Dems throw support behind Commissioner Gary Lindstrom |

Dems throw support behind Commissioner Gary Lindstrom

Gary Lindstrom

FRISCO – As expected, the Summit County Democrats Wednesday night gave their endorsement to Gary Lindstrom – who is unaffiliated – in his bid for re-election to the Board of County Commissioners.

The Summit County Republicans endorsed Lindstrom at a meeting earlier this week. Lindstrom will run against Green Party candidate Justin McCarthy in the November election.

Democratic chair George Sherman said he initially wasn’t pleased to hear Lindstrom had secured the Republican endorsement. But after discussing it with fellow Democrats, Sherman said he again felt comfortable in throwing his support behind Lindstrom.

“I think they acted with the knowledge that Gary was going to come to us tonight,” he said. “But, I, too, endorse Gary. His record shows he’s earned a second term. And he stands for the same things we stand for.”

Lindstrom outlined his experience and views during the meeting at the Community Center in Frisco, but the bulk of discussion centered around affordable housing and how to fund it. Gordon Ferris, executive director for the Summit Housing Authority, recently proposed a .15 percent sales tax hike to fund affordable housing projects. But without support from the towns – Frisco is vehemently opposed to it and Breckenridge and Frisco are on the fence, Lindstrom said – he isn’t comfortable putting the issue on the ballot.

“It’d be a guaranteed loser,” Lindstrom said. “People are telling me they feel like they’re being taxed to death. I’d hate to take something to the voters and then have to explain it to them. I don’t think it’ll work out. But I think this will motivate Gordon (Ferris) to think about things a little differently.”

New legislation allows multijurisdictional organizations to request voters to approve taxes for affordable housing. Taxes permitted include a sales tax, mill levy increase or an impact fee to make new development pay its way. Real estate and building industry lobbyists were able to get the impact fee option modified so any impact fee could be implemented only in conjunction with a sales tax or mill levy increase.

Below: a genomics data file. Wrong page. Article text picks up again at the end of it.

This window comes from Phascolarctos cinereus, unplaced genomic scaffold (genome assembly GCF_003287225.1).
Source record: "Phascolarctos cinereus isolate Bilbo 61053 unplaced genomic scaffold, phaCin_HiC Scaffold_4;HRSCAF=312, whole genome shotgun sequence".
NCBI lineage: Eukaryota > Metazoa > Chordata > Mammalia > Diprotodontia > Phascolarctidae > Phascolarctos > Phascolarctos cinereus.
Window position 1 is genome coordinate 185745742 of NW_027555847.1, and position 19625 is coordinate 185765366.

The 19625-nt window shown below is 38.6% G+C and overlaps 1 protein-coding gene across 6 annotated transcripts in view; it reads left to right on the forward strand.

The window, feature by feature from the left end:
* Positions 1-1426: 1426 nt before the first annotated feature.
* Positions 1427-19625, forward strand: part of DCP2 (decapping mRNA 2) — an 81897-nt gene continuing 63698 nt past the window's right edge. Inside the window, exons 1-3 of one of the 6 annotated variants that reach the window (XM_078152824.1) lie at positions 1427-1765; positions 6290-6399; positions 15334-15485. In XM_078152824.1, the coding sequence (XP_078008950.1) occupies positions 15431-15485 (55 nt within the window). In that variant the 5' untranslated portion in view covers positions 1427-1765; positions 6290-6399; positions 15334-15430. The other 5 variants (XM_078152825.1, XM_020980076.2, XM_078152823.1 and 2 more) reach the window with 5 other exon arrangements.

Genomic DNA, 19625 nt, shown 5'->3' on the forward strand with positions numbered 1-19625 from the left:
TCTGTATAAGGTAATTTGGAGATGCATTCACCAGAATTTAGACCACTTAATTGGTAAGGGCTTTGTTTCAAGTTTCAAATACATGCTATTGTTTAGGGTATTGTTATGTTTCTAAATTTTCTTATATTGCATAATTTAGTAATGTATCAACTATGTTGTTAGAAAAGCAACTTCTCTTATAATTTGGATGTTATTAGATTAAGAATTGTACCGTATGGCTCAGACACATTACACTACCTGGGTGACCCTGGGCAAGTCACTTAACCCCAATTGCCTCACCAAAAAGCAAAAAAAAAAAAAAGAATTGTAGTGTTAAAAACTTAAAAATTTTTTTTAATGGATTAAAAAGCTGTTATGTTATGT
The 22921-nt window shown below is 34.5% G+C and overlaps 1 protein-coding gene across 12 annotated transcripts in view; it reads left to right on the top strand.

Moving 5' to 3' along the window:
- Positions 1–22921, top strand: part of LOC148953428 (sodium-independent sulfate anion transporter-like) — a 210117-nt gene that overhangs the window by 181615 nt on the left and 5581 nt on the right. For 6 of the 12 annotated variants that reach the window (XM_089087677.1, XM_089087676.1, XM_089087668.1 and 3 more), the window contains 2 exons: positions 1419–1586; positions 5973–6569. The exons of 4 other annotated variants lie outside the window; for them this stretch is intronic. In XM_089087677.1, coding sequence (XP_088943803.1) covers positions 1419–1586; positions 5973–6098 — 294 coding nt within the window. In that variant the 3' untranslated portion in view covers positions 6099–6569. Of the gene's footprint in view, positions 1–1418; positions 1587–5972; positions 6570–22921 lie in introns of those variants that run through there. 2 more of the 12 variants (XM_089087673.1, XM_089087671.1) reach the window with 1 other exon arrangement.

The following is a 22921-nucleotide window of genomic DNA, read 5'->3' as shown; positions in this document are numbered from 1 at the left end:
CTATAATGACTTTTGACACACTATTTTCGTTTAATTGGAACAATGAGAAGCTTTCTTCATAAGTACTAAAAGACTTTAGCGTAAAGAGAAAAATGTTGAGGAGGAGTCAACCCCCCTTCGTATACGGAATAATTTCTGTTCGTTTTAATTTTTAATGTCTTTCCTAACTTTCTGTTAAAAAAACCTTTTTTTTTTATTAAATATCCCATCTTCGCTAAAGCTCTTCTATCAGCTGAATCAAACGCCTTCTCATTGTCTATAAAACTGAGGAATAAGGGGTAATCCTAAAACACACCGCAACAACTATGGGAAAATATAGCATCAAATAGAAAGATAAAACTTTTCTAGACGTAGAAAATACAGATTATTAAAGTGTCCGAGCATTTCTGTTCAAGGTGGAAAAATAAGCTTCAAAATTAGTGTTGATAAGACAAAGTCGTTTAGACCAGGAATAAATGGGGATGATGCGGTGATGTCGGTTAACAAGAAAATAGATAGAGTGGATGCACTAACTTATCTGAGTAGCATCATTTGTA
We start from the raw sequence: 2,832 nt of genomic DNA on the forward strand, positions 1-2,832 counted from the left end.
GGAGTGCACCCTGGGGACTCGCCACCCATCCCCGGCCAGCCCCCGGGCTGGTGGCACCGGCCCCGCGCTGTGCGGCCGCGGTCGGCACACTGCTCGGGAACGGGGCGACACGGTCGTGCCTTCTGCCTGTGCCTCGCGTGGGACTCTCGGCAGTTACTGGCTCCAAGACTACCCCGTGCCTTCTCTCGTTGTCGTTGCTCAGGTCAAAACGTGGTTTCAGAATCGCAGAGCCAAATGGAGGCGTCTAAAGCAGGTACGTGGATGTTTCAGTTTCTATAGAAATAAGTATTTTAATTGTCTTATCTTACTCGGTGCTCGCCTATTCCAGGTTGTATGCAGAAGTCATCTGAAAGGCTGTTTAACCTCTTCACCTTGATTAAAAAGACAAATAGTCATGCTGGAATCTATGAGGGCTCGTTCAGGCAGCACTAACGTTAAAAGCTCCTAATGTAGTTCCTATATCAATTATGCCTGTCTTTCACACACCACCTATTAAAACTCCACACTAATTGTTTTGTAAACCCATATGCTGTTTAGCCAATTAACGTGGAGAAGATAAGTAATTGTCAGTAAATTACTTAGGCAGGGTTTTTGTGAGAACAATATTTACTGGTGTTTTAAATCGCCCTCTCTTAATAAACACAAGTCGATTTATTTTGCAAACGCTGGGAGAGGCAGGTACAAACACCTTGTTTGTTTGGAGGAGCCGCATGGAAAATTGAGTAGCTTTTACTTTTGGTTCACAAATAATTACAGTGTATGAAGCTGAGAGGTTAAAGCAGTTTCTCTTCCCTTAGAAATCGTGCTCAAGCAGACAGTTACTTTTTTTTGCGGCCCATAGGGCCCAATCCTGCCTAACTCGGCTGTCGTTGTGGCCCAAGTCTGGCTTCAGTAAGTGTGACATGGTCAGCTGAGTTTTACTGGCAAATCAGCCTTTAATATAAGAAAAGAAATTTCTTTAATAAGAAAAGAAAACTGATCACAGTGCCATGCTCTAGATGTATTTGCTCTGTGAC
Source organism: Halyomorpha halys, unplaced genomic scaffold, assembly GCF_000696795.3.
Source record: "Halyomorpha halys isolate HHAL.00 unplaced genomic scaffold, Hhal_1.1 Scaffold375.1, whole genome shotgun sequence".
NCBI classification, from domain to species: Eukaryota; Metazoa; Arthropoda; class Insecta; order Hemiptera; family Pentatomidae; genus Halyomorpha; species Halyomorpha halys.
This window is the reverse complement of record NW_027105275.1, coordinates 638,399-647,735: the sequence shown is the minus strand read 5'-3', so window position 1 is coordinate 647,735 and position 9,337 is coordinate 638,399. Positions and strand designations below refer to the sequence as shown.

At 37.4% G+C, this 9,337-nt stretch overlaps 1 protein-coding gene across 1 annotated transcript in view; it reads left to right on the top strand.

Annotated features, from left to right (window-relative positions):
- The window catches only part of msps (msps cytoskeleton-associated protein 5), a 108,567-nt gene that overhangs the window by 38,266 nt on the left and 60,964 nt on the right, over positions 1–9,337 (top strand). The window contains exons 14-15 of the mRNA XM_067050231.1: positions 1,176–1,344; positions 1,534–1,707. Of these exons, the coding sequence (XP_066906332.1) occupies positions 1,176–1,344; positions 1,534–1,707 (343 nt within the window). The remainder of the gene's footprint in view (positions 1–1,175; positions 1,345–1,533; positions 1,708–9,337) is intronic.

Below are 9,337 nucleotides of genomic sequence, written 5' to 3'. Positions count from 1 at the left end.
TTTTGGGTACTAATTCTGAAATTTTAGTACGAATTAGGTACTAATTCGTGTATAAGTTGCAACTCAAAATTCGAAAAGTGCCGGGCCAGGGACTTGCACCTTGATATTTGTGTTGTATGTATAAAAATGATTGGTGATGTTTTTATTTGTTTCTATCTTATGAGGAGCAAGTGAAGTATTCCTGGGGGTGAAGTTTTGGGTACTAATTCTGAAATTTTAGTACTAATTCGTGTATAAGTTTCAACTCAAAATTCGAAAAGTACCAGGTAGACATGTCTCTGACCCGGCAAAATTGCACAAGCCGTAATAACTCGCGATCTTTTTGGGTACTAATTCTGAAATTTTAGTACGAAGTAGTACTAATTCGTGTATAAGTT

County Commissioner and Democrat Bill Wallace – who also threw his support behind Lindstrom – said a property tax wasn’t even considered because of likely voter backlash. Property owners in Summit County recently approved a $10 million school district mill levy hike and those in the Lower Blue OK’d a tax increase for fire protection.

Lindstrom favors the impact fee. The new legislation would allow impact fees of up to $2 a square foot, but fees of 25 cents per square foot are more the norm.

“We ought to have impact fees on all new construction over $500,000,” Lindstrom said. “I think people with $500,000 homes can afford it.”

There are political ramifications, however.

“Realtors told Gordon they’d campaign against him (Ferris) and fry him if there was an impact fee,” Wallace said. “Since then, they’ve backed off. They think a 25-cent fee wouldn’t be too onerous.”

Wallace said county commissioners don’t always agree on issues.

“But Gary is that balance,” he said. “If we lost that balance, it would be detrimental to the citizens of Summit County.”

Jane Stebbins can be reached

at (970) 668-3998 ext. 228 or

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